The Sound of God’s Voice

Image from yesofcorsa.com

“For the past seven months,” reported CNN Religion Editor, Daniel Burke, “Nick Cave, the Australian musician and songwriter, has been answering letters from fans and posting them to his website, The Red Hand Files.”

“The letters are profound and personal, even intimate. They ask about loneliness, about grief, about the voice of God. But what’s most unusual about the questions is their recipient. He’s not a pastor, psychiatrist, or even an advice columnist. He’s a rock star.

In his punk rock days, Nick Cave says, he was obsessed with the Gothic drama and wrathful God of the Old Testament, channeling His energy to hiss and spit at the world.

“I was a conduit for a God that spoke in a language written in bile and puke,” Cave said. “And for a while, that suited me fine.”

But then, Cave says, he took up the Gospels:

“I slowly reacquainted myself with the Jesus of my childhood, that eerie figure that moves through the Gospels, the man of sorrows, and it was through him that I was given a chance to redefine my relationship with the world,” Cave wrote in 1996.

Raised Anglican, Cave said he has all but given up on organized religion, yet still longs for a world infused with magic and awe.

Like a lot of artists, his spirituality is idiosyncratic and undogmatic. He believes humans are hard-wired for transcendence, which can be accessed through creativity and imagination.”

The Sound of God’s Voice

A few months ago, a fan asked Cave what the voice of God sounds like.

“Does God even have a voice, or does divinity make itself heard in other ways? Perhaps God might sound a bit like Nick Cave” the fan suggested.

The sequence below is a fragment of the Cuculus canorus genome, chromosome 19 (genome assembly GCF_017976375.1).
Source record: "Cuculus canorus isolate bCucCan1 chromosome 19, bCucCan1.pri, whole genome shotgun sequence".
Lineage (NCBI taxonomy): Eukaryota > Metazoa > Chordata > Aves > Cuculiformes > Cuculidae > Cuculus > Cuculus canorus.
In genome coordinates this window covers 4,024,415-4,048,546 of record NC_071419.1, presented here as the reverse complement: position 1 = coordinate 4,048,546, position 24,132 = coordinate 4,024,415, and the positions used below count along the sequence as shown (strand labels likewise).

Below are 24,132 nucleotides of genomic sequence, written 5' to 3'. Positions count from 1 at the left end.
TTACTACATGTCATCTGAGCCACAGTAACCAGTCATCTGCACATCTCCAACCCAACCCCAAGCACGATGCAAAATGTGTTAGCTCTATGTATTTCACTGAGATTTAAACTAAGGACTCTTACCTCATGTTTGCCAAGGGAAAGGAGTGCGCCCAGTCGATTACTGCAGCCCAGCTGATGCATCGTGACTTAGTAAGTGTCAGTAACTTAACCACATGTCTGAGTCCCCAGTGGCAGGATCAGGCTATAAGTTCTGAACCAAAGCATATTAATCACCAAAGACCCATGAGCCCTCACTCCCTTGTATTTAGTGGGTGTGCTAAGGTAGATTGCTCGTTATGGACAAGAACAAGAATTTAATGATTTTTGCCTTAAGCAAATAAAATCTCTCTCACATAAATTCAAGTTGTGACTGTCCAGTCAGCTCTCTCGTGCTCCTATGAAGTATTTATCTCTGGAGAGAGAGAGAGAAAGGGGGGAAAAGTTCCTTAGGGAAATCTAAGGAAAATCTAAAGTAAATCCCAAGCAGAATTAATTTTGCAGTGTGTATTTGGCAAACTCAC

The musician offered his own take on God’s voice:

“Perhaps, God would have the combined voice of all the untold billions of collected souls, an assembly of the departed speaking as one — without rancour, domination or division, a great, many-layered calling forth that rings from the heavens in the small, determined voice of a child, maybe; sexless, pure and uncomplicated — that says,

‘Look for me, I am here.'”


How have you heard the voice of God?

The Experiencing God study puts it like this:

God speaks to us by His Holy Spirit through the Bible, prayer, circumstances, and the church to reveal Himself, His purposes, and His ways.

Or

“Look for me, I am here.”

“Listen for me through all the ways I speak… I am here.”


The Invitation to Seek

Jesus invites, “come to me… learn from me… find rest for your souls.” He promises, “seek and you will find… for everyone who seeks will find…”  Jeremiah uttered prophetically some 600 years before Christ, “You will seek me and find me when you seek me with all your heart.”

or

“Look for me, I am here.”

“Listen for me to speak into your life… I am here.”


For more, see Daniel Burke’s full article:  “A rock star was asked what God’s voice sounds like. His answer is beautiful.”  I take this story to be another example of the prophetic echo spoken into our day.

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About R.H. (Rusty) Foerger

As I enter the third third of life, I am becoming aware of the role of elders today “to enlarge spiritual vision, being devoted to prayer, living in the face of death, as a living curriculum of the Christian life” (Dr. James M. Houston). I am a life long and life wide learner who seeks to: *decipher the enigma of our worth *rescue from the agony of prayerlessness *integrate spiritual friendship.
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